A man got coronavirus and, like most who get it, he did not die. After a few days in the hospital, he emerged and told his people something shocking: that they can beat it too, and that, while they should be cautious, they shouldn't let fear control their lives.

As you know, the man is President Donald Trump.

What he said seemed reasonable, a leader telling his country not to be dominated by fear at a time when fear, and fear porn, have become staples of the news and of political efforts to defeat him.

The numbers from the Centers for Disease Control and Prevention back him up. Estimates show a death rate that is low across the board, and especially among the young and healthy. But the drumbeat in politics and media has been all about fear.

The high priests of the Washington establishment media who have thrown their lot in with the Democratic Party for the 2020 campaign were outraged by Trump. They denounced him as a heretical blasphemer for rejecting their absolute moral authority.

That is what the media meltdown was all about. Whether they all grasp it or not, I can't say.

Yet it was positively medieval in tone, right out of the days of the Black Death, when the berobed holy men, some mouthing Latin prayers they didn't understand, insisted the plague was retribution for sin. These days, the media priests don't speak of sin. They speak of karma and see Trump's illness as just payment for his not masking up.

How will Americans vote? I don't know. I do wear a mask at the grocery store, out of concern for the feelings and health of others and for my own sake because, as a diabetic, I have a comorbidity. Yet I know that many who have been far more meticulous about their precautions got the virus anyway.

What followed since Trump was diagnosed and upon his return was a meltdown on many of the news networks, on CNN and MSNBC, and on many social media sites.

The New York Times questioned whether Trump could be taken off the ballot. Others argued that Walter Reed hospital should be defunded. Conspiracy theories flourished, from leftist filmmaker Michael Moore to the tinfoil hat-wearing Joy Reid of MSNBC, who tweeted questions about whether Trump really had the virus at all.

Yes, the coronavirus is frightening. Some 210,000 Americans have died of it already. I am not mocking it. My mother is in a nursing home, and her roommate was just diagnosed as positive, though Mom tested negative. Like so many Americans, we wait and worry.

Yet it should be obvious by now that the virus has become weaponized politically by Democrats and their media allies. And Trump's handling of the pandemic was the last arrow in their quiver. It may work. It may not.

But whether or not Trump is re-elected, whether the liberals regain power, something irrevocable has happened. The liberal elites, the so-called "best and the brightest" in our foreign and domestic policy, have lost their moral authority over the people. This is why the media high priests are so angry with Trump, why they cannot forgive.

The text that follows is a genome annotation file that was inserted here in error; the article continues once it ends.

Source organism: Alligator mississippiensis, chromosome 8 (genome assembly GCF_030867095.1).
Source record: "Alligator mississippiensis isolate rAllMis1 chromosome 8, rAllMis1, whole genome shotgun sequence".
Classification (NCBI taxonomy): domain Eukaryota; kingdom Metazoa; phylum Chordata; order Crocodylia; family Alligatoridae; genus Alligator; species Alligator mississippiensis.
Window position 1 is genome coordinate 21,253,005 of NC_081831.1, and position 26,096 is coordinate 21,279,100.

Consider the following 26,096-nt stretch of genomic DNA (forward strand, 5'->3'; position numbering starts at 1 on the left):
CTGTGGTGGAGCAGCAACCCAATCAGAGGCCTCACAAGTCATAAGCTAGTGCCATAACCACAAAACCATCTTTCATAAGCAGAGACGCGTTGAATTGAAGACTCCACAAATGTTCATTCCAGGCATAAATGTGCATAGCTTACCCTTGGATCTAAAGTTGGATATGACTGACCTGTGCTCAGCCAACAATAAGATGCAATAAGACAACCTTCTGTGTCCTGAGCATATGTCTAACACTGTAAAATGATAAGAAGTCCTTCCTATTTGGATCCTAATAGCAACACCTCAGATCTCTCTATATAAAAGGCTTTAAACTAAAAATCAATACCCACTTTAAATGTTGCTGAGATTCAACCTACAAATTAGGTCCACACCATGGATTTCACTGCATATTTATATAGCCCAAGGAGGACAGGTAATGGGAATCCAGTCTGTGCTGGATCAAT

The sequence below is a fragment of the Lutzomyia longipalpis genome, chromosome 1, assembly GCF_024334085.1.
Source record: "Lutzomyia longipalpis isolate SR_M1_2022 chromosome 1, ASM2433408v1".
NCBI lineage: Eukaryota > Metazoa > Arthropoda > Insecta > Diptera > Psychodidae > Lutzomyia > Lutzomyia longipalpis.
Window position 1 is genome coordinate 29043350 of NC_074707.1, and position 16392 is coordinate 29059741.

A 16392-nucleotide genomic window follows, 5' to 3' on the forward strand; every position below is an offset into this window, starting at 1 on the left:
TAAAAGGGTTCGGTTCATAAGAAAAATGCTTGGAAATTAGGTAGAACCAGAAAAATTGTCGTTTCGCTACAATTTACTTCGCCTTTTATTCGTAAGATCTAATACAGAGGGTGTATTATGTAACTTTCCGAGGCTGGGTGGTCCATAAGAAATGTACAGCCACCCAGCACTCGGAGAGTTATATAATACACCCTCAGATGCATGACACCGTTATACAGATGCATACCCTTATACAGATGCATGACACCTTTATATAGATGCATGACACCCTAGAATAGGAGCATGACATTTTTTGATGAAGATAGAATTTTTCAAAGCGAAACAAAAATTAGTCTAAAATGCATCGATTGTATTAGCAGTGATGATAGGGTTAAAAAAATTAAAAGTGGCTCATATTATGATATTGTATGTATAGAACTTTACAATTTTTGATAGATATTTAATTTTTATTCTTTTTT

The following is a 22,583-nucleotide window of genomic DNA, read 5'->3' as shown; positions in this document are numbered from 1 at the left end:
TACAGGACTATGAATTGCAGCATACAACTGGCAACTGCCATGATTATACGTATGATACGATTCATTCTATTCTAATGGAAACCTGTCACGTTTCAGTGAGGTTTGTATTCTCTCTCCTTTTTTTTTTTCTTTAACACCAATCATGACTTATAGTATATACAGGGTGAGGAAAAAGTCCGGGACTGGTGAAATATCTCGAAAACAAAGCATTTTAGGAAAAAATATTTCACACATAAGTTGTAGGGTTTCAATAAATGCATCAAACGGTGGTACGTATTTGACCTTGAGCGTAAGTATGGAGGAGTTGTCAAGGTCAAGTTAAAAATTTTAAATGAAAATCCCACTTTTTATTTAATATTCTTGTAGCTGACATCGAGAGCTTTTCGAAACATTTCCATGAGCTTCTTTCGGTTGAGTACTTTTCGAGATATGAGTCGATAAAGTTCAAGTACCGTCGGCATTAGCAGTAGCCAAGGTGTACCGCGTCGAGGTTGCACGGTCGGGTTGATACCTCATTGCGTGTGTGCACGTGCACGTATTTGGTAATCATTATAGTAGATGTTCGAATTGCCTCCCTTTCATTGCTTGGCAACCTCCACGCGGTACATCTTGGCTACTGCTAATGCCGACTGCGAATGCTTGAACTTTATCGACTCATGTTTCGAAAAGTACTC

You need an example of how moral authority is lost?

Americans were told by lockdown governors that they couldn't attend their church, synagogue or mosque for fear of spreading COVID-19. But then lockdown politicians and a number of medical experts relying on "the science" supported and advocated protests in the streets that were attended by tens of thousands, many not wearing masks.

And the media pundits, doing their duty, went along.

Some of the protests devolved into looting and violence, and still the political consensus of the left was that, well, you have to break a few eggs to make an omelet. But Americans who protested the coronavirus lockdowns were demeaned as threats, as deplorably stupid and hateful.

This is how liberal elites began to irrevocably lose moral authority. And for Trump to come out of the hospital to tell America not to be afraid is unbearable for some.

Many Americans have borne the psychological costs of fear and isolation. There has been untold damage done to children who've been kept out of school, even though lockdown mayors and governors with means can and do send their own kids to private schools that remain open.

And there is a toll on entrepreneurs, the small-business owners who aren't plugged into the big government/big business matrix like Amazon's Jeff Bezos and his class of woke billionaire capitalists. Small-business owners lose their livelihoods, and their workers' jobs are lost as well. But big-government types who've never owned a business and risked all their savings just don't get it.

And there's a toll on the fiber of Americanism itself, the willingness of people to take risk and not fear.

We're actually dealing with two viruses now.

The one came from China.

And the other is our own homegrown variety: politics.